It doesn’t surprise me that Panini is the one who will be making NASCAR cards.  D.J. Kazmierczak who once was the head of Press Pass, now is the VP of Sales/Product Development at Panini.  Plus they have all that sticker money from their big daddy over in Italy.  NASCAR driver Chris Buescher kinda left the cat out of the bag before Panini’s announcement when he posted a bunch of sticker autographs he just finished signing on his Instagram account.

You can tell that Panini is really testing the waters with this new deal.  They only plan to release four NASCAR products this year.  The brands include PrizmCertifiedNational Treasures, and a new product called Torque.

Panini is known for churning out one product after another.  Lots of cookie cutter stuff.  Releasing four products per year is how they should treat some other sports.  Trust me.  If NASCAR works for them, Panini will turn the printing machines on high.  I think initially it will be interesting to see what NASCAR looks like on these brands.  Over time, Panini will probably get repetitive though just like they do with everything else.  Collectors are so use to the designs Press Pass used, almost anything is going to look different to them now.  I hope Panini doesn’t make a mess of things with the NASCAR brand.  Starting off with sticker autographs isn’t the best sign.  Especially when Press Pass had so much on-card autograph content.  People that collect NASCAR have yet to really see any sketch cards or shadowboxes.  Too bad Panini isn’t known for either.  There are a lot of popular elements which have been used in other sports card products for years that haven’t been seen in NASCAR sets yet.  Including some of those things would make for a unique NASCAR product.  The key here is to do something different that NASCAR fans haven’t seen before.  Treating NASCAR like everything else they make will just end in disaster.  Perhaps getting into something digital would be the way to go.

Topps, Upper Deck, and Leaf I bet could’ve made some great looking NASCAR products.  Panini was the last company I really wanted to see NASCAR with.  But I knew it would be the first company to give it a try after Press Pass went under.

I haven’t opened a Panini product in almost two years.  Even though it didn’t qualify for any of their wrapper redemption programs, I decided to try a box of 2014 Elite Football during the National Sports Collectors Convention.  Panini should have some of their new NASCAR products ready for the National this year.  They would be smart to have them qualify for their promotions too.

How To Spot Fake 1984 Fleer Update Baseball Cards

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The 1980’s are notorious for issuing some of the most overproduced garbage collectors have ever seen.  Despite that, there are a few gems to keep an eye out for.  One of those gems that still holds quite a bit of value today is the 1984 Fleer Update set.  This was Fleer’s very first update set, and contains 132 cards.  It had a short print run, and was only available through dealers.  The set grew in popularity and prices went up and up.  Today a complete set is worth $200.00.  That’s a lot considering most sets from the 80’s can’t be given away.  Key XRCs from this set include Roger Clemens, John Franco, Dwight Gooden, Jimmy Key, Mark Langston, Bret Saberhagen, Ron Darling, and Kirby Puckett.  Even though its far from a rookie, the Pete Rose card is popular with collectors too.

I was on eBay earlier this week and saw something I thought would be good to reinforce to collectors.  Many of those key cards were faked and forged years ago.  Signs of a counterfeit 1984 Fleer Update card include appearing blurry and having a different print dot pattern when compared to an authentic example.  Real cards from this set were known for having terrible centering as well.  I’m not saying that real ones can’t have good centering, but most do not.  Many fakes have perfect centering.  But one of the biggest signs that your 1984 Fleer Update card is a fake is finding a capital “K” in the word “Know” on the back.  These fakes are really good looking other than that small mistake.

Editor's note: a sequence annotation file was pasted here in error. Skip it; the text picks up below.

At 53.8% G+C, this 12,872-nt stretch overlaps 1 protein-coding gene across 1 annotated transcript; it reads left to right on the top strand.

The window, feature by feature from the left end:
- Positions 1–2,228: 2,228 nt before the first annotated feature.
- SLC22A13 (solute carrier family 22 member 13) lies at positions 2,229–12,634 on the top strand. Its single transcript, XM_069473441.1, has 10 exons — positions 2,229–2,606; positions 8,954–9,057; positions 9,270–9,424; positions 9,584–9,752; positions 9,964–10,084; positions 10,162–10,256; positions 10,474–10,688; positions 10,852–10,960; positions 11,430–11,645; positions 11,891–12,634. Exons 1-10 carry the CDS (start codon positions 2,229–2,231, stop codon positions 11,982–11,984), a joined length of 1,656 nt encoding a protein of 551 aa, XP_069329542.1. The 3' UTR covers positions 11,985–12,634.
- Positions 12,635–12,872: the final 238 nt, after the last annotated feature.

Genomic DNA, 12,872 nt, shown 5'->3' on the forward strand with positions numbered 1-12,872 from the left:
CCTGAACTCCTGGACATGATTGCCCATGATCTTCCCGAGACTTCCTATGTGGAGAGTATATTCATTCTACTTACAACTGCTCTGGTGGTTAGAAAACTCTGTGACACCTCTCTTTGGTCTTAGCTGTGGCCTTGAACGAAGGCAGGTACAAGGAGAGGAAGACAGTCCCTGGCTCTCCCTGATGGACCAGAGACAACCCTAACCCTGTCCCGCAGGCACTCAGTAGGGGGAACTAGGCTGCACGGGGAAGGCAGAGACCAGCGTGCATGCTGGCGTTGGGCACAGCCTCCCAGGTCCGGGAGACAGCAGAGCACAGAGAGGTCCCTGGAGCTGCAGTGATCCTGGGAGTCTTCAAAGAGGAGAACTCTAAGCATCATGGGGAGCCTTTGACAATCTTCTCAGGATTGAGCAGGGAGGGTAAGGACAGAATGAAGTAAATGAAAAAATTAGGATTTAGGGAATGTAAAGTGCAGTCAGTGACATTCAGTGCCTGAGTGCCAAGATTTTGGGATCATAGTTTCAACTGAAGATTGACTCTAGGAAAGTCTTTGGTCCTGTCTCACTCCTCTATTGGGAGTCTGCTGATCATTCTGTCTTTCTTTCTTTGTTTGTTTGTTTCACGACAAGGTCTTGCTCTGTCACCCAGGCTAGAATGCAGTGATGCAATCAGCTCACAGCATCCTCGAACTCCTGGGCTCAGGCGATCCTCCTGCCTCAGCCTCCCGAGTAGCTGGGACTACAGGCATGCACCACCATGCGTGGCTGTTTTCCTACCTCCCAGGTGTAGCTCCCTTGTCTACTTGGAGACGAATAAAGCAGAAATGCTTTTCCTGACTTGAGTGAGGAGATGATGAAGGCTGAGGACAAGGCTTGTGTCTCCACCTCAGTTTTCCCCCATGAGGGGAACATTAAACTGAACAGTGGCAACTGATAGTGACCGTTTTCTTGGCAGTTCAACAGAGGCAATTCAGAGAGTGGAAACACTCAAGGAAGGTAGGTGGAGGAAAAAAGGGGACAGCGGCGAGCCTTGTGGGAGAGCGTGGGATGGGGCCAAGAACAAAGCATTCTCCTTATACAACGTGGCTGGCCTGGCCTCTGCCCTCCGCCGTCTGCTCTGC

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eBay is filled with these fakes, and people are bidding on them.  The Puckett and Clemens XRCs are the most valuable today.  Raw examples can sell for $40.00 to 60.00 in some cases.  You would think eBay would police this, but they don’t.  Users can report items, but who knows how much good that does.  eBay lets them there so they can collect their fees.

Is Yours Real? What To Look For In An Authentic Greg Maddux 1986 ProCards Pittsfield Cubs Card

With all of the draft pick products on the market today, its no real surprise that minor league team issued sets aren’t in demand that much.  They still make them, and I always pick one up while attending a game.  Before collectors had products like Bowman and Bowman Chrome, minor league team sets were a huge draw.  Die-hard player collectors still chase those cheaply made minor league cards, especially if that specific player never had a “First Year” card you would find in a traditional Bowman branded set.

One of the classic cards that falls into this category includes the Greg Maddux 1986 ProCards Pittsfield Cubs minor league card.  Maddux has a large fan base and this card is the center of many people’s collection.  Examples that are in superb condition can easily sell for $1,200.00.  Counterfeiters have taken notice to this which is why the market is filled with fake versions of this card.  Luckily there is a way to determine whether the one you are looking to buy is real or fake.

Here is an example of an authentic card:

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ProCards were very cheaply manufactured, which resulted in a minor defect in the printing of his last name.  The two letter D’s in his last name are slightly cut off on the bottom.  You really need a good eye to see this.  Every authentic card has the same defect.

Here is an example of a counterfeit card:

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Not only is the font a little different, but the two letter D’s in his last name are completely in tact.  The D’s on a real one have flat bottoms, where on the fake you can see a curve.